Cat owners have long suspected that their feline friends can recognize and understand them. Now, they have scientific proof.
A study, published in the journal Animal Cognition, has demonstrated how cats change their behavior when they hear their owner’s voice in a tone directed to them, but not when their owner is talking to other people.
This difference is only apparent when the cats are spoken to by their owners and not when they are approached by strangers, suggesting that cats recognize and respond to the sound of their owner’s voice, but that they are only interested in them when they are being spoken to directly.
“I think it’s safe to say cats understand human speech, not only by what outcome that speech portrays [but also] the familiarity of certain tones and what the outcome of those are too,” feline behaviorist and author Anita Kelsey told Newsweek.
“In my opinion, [they are] not so much understanding the words and their meaning in the human sense, but understanding through association of what happens from that word.”
In the latest research, 16 cats were played recordings of their owners and the voices of strangers, speaking both to them and to other humans. Changes in behavior, such as ear movements, pupil dilation and tail movement, were then monitored by the scientists.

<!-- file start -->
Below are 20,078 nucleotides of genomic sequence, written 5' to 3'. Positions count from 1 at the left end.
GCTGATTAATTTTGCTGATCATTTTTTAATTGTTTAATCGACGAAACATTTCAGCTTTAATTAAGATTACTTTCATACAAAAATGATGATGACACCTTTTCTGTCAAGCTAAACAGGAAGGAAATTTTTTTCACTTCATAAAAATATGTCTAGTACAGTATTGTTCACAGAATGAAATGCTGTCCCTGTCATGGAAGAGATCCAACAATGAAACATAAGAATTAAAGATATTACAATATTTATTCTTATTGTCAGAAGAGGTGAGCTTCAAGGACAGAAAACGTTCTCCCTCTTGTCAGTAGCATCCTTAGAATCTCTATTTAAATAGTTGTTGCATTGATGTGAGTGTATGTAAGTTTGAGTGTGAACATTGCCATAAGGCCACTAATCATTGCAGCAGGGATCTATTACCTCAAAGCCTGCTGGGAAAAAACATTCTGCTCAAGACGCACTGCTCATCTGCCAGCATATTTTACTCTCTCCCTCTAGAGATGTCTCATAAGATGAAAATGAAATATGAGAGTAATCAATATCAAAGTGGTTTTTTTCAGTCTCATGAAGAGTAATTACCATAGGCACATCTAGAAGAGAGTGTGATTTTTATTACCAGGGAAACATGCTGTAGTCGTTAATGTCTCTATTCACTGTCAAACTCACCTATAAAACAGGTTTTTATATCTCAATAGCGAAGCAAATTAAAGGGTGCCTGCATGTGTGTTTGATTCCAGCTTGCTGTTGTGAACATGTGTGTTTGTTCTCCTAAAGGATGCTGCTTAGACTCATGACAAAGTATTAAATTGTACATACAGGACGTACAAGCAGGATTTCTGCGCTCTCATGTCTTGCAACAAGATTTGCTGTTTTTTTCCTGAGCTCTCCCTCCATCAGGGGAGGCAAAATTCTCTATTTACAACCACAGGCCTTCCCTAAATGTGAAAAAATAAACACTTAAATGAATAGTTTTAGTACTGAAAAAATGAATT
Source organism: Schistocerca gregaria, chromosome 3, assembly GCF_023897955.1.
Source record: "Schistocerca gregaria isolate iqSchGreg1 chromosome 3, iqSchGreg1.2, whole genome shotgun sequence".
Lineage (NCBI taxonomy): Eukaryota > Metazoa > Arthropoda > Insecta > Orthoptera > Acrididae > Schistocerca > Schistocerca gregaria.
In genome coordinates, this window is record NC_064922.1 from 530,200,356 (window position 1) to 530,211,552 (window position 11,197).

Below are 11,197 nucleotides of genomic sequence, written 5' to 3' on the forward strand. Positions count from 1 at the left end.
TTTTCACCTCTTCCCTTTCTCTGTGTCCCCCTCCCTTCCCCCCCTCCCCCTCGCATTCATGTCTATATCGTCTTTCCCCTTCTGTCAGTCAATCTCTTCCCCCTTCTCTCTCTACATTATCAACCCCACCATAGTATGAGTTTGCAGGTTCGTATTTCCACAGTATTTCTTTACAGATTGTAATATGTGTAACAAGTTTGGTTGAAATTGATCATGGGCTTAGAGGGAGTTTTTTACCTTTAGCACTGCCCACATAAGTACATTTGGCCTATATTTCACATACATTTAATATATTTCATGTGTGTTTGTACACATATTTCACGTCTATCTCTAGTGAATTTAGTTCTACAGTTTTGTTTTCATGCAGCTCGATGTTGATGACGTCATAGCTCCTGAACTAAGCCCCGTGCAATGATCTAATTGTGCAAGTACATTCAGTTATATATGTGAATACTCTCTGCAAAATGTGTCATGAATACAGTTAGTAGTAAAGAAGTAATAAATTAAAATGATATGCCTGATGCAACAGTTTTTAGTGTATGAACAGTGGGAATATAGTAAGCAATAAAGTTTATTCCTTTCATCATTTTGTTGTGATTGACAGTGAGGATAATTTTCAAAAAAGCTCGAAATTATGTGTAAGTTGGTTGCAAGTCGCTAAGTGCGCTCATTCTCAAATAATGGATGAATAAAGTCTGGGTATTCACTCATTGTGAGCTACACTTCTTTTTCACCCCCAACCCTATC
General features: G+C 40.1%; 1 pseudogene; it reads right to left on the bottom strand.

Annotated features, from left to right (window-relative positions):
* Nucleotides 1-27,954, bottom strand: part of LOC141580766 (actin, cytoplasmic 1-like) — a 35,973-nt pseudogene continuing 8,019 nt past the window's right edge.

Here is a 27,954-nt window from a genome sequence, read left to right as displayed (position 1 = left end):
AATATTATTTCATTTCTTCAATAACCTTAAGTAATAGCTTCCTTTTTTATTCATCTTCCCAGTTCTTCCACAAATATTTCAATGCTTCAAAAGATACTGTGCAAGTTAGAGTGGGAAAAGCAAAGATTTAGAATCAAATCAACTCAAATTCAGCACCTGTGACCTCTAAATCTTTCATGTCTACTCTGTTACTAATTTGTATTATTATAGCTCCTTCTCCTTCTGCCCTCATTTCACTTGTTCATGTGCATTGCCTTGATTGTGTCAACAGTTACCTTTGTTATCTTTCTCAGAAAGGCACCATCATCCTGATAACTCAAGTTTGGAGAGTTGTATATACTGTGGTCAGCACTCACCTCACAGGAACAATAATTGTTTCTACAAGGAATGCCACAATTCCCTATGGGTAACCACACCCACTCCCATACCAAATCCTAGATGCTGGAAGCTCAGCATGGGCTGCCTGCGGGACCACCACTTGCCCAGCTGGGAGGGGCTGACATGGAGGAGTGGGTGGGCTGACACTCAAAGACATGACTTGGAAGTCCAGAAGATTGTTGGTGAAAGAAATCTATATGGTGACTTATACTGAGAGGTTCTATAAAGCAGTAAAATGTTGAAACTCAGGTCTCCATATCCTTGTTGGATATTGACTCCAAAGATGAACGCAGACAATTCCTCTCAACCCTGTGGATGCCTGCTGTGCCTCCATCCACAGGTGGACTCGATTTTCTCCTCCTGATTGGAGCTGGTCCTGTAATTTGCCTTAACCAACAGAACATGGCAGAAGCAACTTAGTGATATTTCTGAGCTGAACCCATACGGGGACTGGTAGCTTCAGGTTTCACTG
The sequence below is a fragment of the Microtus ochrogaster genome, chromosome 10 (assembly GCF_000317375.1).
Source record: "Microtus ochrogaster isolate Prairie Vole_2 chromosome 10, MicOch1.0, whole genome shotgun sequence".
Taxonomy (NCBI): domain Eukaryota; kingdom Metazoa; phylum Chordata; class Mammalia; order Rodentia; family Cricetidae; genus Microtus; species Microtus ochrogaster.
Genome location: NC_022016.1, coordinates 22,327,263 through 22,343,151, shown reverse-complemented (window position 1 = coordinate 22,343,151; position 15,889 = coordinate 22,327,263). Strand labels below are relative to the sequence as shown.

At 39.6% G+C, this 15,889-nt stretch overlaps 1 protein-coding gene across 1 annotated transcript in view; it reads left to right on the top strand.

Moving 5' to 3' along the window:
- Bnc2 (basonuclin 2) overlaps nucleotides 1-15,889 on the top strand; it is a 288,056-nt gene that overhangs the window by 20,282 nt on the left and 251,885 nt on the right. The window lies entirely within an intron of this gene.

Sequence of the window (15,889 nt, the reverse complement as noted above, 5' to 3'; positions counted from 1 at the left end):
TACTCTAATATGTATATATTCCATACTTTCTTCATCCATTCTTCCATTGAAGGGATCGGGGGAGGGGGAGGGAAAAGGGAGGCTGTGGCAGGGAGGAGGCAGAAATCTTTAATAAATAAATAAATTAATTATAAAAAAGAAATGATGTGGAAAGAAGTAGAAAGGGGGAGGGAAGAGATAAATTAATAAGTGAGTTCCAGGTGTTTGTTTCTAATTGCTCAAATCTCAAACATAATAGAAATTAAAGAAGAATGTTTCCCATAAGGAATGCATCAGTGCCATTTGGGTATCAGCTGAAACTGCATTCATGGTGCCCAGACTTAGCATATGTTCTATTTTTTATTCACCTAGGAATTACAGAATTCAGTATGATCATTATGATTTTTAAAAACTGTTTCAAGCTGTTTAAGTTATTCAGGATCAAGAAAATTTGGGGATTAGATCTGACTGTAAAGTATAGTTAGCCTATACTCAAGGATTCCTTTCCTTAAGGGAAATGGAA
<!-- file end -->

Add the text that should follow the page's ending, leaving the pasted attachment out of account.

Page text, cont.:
In the first experiment, the cats were played a stranger’s voice calling their name, followed by that of their owner. In the second, the cats were played their owner’s voice, first directed at them and then directed at another human. In both cases, the cats’ behavior intensified when their owner directed their speech towards them. This difference wasn’t observed when they were spoken to by a stranger.
Although the sample size used in this study was small, the data adds further evidence to the theory that cats are able to form strong bonds with their owners.
Cats are often perceived as anti-social animals, but Kelsey says that this assumption is unfounded: “I think this stereotype comes from the fact we are a species with a special affiliation to dogs, and dogs are people pleasers. As cats are not people pleasers, they have been stamped with being anti-social pets.
“Cats do in fact show us a whole plethora of affection in a different way and do have strong bonds with their guardians.”
Despite this ability to form strong bonds with people, many cat owners are still at a loss as to what their pets are actually trying to say to them. But thanks to machine learning, we might soon be able to decipher their declarations.
A former Amazon Alexa engineer has developed an app called Meowtalk, which uses AI and machine learning to “decode” the animals’ misunderstood meows. The app instantaneously translates cat “speech” into one of 11 general intents–like hunger, anger or contentment–and can even be trained to learn specific phrases.
Despite mixed reviews, the app has been downloaded over 17 million times. It’s available in 14 different languages and, since its launch in 2020, over 250 million meows have already been recorded. Their eventual aim is to develop a smart collar that would translate your cat’s meow instantly.
“Cats have a wide range of how they communicate with us and other cats, through body language, scent, and vocalizations,” Kelsey said. “Only through understanding these complex pets and how they communicate can we begin to understand and help them with any issues they may display in a home or rescue setting.”
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